additions. If a parking lot attendant hadn't told us to go to the back of the

lot, who knows how long we would have spent wandering around corridors

dotted with antique-looking furniture and lobbies filled with gargantuan chandeliers

and maroon-carpeted walls decorated with gilt-framed paintings of flowers.

Kaplan opened with some well-targeted asides. "He's too tall! His nose is too

big; his nose is too small. Well, for this afternoon, let's pretend that I'm

Groucho and that this is a real theater." Alas, both illusions took a beating.

Kaplan is a surprisingly ineffective Groucho. No sense of cadence or sentence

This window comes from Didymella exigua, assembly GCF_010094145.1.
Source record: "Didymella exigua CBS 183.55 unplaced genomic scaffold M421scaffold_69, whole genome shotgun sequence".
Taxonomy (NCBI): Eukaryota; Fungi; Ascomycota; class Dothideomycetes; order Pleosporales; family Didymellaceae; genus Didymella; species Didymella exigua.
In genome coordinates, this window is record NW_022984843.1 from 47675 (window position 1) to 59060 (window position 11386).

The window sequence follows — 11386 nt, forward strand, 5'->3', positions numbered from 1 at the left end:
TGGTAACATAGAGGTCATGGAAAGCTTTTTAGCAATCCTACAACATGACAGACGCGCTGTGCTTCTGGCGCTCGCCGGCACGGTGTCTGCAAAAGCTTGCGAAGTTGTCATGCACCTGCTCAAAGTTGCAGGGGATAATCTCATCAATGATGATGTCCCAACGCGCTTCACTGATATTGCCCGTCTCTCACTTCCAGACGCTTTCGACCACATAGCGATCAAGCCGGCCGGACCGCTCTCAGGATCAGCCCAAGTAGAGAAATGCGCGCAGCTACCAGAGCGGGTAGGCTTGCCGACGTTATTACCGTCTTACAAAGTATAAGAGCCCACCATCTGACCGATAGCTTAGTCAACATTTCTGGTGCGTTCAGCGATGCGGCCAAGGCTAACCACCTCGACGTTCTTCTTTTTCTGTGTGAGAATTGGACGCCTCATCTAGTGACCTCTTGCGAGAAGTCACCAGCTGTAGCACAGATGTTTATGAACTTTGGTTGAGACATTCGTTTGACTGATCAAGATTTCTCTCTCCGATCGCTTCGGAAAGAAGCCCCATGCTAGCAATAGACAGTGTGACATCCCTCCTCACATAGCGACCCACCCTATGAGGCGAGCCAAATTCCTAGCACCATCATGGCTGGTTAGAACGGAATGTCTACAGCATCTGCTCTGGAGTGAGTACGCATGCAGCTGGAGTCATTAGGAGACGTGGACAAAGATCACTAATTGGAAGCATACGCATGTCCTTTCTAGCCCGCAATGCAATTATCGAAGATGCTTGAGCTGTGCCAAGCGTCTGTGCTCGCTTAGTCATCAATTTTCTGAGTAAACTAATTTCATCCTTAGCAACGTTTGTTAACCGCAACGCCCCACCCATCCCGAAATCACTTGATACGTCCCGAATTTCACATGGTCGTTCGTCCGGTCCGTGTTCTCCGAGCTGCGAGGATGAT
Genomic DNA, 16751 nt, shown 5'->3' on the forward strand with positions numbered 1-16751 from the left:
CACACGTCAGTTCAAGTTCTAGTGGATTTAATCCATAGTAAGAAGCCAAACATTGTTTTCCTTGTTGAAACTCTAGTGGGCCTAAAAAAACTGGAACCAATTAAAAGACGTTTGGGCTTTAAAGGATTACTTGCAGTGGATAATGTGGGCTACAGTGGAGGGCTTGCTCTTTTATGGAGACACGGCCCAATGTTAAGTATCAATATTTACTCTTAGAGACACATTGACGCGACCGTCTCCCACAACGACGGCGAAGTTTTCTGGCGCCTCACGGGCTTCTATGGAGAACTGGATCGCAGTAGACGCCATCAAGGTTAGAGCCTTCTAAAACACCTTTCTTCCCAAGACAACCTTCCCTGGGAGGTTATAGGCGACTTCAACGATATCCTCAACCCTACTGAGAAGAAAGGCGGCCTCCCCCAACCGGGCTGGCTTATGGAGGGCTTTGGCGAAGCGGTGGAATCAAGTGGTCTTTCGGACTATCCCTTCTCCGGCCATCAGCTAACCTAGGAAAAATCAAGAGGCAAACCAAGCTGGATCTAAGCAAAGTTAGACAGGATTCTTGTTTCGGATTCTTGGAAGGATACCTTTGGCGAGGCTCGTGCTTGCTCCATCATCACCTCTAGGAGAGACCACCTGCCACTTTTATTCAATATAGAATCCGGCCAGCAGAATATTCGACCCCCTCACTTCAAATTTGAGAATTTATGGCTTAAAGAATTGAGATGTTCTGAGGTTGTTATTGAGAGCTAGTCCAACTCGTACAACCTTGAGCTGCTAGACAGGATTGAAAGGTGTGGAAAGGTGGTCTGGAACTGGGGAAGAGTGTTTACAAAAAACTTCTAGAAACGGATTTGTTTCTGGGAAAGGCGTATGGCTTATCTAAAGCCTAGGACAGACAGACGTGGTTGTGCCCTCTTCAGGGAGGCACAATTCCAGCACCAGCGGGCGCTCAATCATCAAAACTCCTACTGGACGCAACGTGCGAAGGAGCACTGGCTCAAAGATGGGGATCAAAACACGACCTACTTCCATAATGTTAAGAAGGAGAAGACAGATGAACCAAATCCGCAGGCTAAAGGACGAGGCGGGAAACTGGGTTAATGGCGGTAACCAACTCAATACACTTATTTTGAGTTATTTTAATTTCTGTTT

melody or inflection. He did work off the audience well (a couple hundred

elderly Jewish people)  (and a couple of goyim in the back) and throw in some good

quips. Laying the groundwork for Groucho's placing his savings in the stock

market (and facing ruin in the 1929 stock market crash), Kaplan tossed off,

"I know what happens to actors who don't have any money. They end up in

dinner theaters. The Jewish ones end up in kosher dinner theaters."

But he can't sing. He didn't even match pitches with the piano. Or stay in

one key. His "Hello, I Must Be Going" was one long argument for pushing him off

the stage. At the end, when he and the piano player and the utility actress

(who played every female part) came out and launched into "Lydia, the

Tattooed Lady," only the pianist's voice sailed through loud and clear, raising

suspicions in my vicinity that Kaplan's body mike had been turned off.